Reading her piece, you might come to the conclusion that the only other Republican in the "brand" she's discussing is Bannon. Not a word about her party's former vice presidential nominee who was in Alabama this week-- along with Texas Congressman Louie Gohmert-- campaigning for Moore. And Moore's erstwhile primary opponent, Rep. Mo Brooks, who finished 3rd, has now endorsed Moore. Nor are they the only ones going in a Bannon direction instead of a McConnell/Trump direction. Perhaps Katie's discussion of the repellent brand could have mentioned that Republican members of Congress on the Moore bandwagon include Mark Meadows, chairman of the Freedom Caucus, and right-wing loons like Steve King (IA), Thomas Massie (KY), Ted Yoho (FL), Jim Jordan (OH) and Jody Hice (GA). On top of that, a whole constellation of Republican Party superstars have come out for Moore: Roger Stone, Richard Viguerie, Ann Coulter, Laura Ingraham, Brent Bozell, Erick Erickson, Sean Hannity, Mike Huckabee, James Dobson, Alan Keyes, Phil Robertson from Duck Dynasty, Chuck Norris, even Trump's own Secretary of Housing and Urban Development, Ben Carson, as well as nearly all the crackpot GOP outside groups, from the violently homophobic National Organization for Marriage, the Family Research Council, and the Senate Conservatives Fund to the radical Gun Owners of America. That's some brand! Meanwhile-- and worth noting and connecting the dots-- Germany votes tomorrow and there is little doubt that the Bundestag will have actual Nazi members again, perhaps has many as 50-- first time since the 1940s.

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At 7:05 AM, Anonymous Anonymous said...

So why do Blue Dogs persist and the Republicans become even more repellent, yet nothing changes?


People forget that without a lot of corporate money, Hitler couldn't have come to power. His economic program essentially consisted of removing the restraints government imposed upon them (sound familiar?). Corporate interests -including many American companies- showered the NSDAP with a huge largesse. Some of these managed to make huge profits in Germany despite WWII raging.

Corporatism is what runs America right now. That is why (in part) Hillary thought the election was merely a formality. She had enough corporate money supporting her to spend twice as much as Trump, who was able to make up that difference with all of the free publicity the media gave him.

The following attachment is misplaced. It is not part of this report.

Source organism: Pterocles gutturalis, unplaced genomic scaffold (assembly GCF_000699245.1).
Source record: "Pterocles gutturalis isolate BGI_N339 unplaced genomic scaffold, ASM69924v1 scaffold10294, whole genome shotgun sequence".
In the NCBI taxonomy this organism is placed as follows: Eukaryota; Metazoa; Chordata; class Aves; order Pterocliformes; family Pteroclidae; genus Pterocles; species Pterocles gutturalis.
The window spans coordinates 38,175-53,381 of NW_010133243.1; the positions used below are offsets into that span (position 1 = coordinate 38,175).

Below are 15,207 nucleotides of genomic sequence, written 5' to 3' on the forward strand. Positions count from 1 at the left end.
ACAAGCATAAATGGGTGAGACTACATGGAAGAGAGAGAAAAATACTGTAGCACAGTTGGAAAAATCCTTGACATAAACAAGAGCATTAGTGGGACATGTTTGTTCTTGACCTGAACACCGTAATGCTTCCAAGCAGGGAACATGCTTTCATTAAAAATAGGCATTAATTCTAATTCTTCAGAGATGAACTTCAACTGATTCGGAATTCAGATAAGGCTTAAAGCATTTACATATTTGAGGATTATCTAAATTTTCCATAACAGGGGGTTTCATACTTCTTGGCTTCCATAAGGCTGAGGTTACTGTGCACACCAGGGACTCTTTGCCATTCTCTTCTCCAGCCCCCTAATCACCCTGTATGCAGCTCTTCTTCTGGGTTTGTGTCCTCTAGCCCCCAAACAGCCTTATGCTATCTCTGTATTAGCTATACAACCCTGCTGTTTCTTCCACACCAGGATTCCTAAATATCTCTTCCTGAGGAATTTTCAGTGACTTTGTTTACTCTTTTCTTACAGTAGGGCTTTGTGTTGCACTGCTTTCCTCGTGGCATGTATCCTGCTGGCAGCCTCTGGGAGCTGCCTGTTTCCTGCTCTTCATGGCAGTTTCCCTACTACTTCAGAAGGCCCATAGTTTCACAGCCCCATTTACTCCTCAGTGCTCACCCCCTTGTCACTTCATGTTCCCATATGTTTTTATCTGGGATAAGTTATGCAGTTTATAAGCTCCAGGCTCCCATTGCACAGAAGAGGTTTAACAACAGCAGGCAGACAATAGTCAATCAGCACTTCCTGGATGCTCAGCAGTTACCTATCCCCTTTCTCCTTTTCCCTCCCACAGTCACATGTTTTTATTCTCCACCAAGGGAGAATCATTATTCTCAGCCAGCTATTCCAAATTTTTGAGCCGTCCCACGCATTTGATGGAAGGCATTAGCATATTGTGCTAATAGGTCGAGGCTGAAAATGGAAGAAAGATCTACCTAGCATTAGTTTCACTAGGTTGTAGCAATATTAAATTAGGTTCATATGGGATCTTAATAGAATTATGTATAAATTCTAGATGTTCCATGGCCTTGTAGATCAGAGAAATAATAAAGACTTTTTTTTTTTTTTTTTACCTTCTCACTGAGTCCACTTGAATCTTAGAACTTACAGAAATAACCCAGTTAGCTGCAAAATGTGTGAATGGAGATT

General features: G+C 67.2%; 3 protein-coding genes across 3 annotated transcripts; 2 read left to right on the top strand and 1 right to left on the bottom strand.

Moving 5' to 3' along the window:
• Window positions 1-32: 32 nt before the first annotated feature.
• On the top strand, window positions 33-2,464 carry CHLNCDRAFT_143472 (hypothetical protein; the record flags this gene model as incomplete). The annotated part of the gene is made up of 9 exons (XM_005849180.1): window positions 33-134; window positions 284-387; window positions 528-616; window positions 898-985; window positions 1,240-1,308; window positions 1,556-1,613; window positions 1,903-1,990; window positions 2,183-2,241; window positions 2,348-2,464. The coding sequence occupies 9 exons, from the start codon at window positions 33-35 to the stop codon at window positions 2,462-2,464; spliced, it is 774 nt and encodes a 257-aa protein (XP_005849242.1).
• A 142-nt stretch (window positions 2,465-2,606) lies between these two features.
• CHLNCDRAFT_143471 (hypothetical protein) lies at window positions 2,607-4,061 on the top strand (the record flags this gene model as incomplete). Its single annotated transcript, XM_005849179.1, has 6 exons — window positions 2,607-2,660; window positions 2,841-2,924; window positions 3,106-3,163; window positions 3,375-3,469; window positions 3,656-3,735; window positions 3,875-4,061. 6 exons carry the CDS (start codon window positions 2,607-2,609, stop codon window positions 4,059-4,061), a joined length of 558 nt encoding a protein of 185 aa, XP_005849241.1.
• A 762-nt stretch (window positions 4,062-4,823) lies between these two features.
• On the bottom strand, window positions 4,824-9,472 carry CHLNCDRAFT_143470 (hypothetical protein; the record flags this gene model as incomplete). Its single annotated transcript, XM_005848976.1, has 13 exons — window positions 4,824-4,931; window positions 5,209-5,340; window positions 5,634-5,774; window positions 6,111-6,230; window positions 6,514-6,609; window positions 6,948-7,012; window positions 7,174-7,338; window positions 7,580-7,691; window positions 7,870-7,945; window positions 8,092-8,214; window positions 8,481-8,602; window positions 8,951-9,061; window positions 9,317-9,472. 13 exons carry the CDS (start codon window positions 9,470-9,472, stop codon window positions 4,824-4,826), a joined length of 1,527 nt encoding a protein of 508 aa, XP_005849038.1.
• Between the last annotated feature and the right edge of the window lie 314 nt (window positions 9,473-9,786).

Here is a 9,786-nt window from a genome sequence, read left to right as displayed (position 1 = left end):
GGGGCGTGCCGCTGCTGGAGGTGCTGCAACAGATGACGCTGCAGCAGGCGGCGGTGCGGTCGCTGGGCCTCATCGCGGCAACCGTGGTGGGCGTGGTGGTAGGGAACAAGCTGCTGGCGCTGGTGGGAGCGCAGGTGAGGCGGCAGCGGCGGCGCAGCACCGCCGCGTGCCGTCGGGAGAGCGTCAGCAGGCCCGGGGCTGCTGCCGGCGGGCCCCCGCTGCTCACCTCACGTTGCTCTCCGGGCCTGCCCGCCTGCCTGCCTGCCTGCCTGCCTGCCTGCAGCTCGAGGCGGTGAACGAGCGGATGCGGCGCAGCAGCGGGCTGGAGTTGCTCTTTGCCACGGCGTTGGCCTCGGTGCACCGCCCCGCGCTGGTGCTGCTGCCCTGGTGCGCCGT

So to steal the title from HER! insipid screed, What Happened?

The voter happened. They made a bad choice, but they spoke for the installation of a non-corporate government while ignoring that Trump embodied all of the worst elements of corporatism as a person. The People don't like the way that business continues to thrive while they get left behind. The don't like the free ride businesses get, and at the same time everything which benefits them is gutted. Trump was able to borrow from Adolph the strategy of blaming the Untermeschen as the cause of all the troubles, and rascist Americans flocked to the Bannon - I mean, banner.

Hillary threw such people away early, because in her regal mind she didn't need them to win. There was no place for them in her world except to continue to work the fields and hand over the profits to their masters. Otherwise, considering how easily she tried to play the race card beck in 2008, she could still have beaten Trump.

Bernie Sanders frightened corporate money. That is why Hillary's foul novel was even released, to ensure that no one like him can rise to challenge the Rule of the Rich again. Considering how the Internet is now the subject of corporatist assault, that could indeed happen.